Summit Brings Region Together To Promote Collaboration In Combating Local Gangs

Sep 29, 2004

Around 500 people dedicated to combating gang activity participated in today’s Regional Gang Summit organized by the Metropolitan Washington Council of Governments (COG) and co-sponsored by the U.S. Department of Justice-Office of Justice Programs, the Arlington County Police Department, and COX Communications.

The summit was the first to bring together a diverse group including elected officials and community leaders from the District of Columbia, Maryland and Virginia to promote regional collaboration in dealing with the growing gang problem.

“The problem of gangs and gang violence cannot be successfully resolved unless public safety and human services providers work as a team across the region to combat the gang culture and provide alternatives to that dangerous lifestyle,” said Fairfax Supervisor Penelope Gross, who helped plan the summit in her role as Chair of COG’s Public Safety Policy Committee. “And we’re all on that team—teachers, parents, social workers, police officers, and elected officials.”

Participants discussed taking steps toward the development of a regional plan to reduce and eliminate local gangs. On September 30, COG and the U.S. Department of Justice-Office of Justice Programs will immediately follow up the summit with an executive session to launch a region-wide anti-gang effort.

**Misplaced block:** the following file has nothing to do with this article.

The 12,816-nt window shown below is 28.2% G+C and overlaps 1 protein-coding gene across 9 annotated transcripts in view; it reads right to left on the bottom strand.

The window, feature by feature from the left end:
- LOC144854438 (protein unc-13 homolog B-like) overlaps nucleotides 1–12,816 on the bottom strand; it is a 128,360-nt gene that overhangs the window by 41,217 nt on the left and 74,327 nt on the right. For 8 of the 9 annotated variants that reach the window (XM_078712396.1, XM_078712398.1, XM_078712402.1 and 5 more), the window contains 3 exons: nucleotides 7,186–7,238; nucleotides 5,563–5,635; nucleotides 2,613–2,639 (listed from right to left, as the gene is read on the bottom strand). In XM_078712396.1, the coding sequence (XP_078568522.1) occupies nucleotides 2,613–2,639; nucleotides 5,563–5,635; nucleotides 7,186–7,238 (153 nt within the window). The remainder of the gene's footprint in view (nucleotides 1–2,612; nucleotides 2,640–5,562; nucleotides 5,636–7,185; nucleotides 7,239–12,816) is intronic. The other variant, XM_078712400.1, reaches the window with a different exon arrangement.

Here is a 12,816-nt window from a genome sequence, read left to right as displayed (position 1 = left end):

The summit offered participants a variety of work sessions that provided a clear overview of the clinical, legal and social implications of regional gang activity as well as successful examples of anti-gang policies and programs. Speakers emphasized the importance of combating gangs on all fronts with prevention, intervention and suppression programs.

“Gangs are not just one jurisdiction’s problem,” said Arlington Board Member Walter Tejada, who as Chair of COG’s Human Services Policy Committee, also helped plan the event. Mr. Tejada emphasized the need for regional collaboration as well as a focus on prevention programs. “When we think about combating gangs, I hope that we—as a region—think about the effective programs at the community-level that need our support.”

Several area elected officials, both national and local leaders, added their support to today’s regional effort. U.S. Congressmen Jim Moran (VA-8), Frank Wolf (VA-10) and Tom Davis (VA-11), Montgomery County Executive Doug Duncan, Prince George’s County Executive Jack Johnson, D.C. Council Member and COG Board Chair Phil Mendelson spoke during the morning’s opening session. Participants included educators, law enforcement officers, government officials, students, health care and child welfare professionals, and people in the field of juvenile justice.

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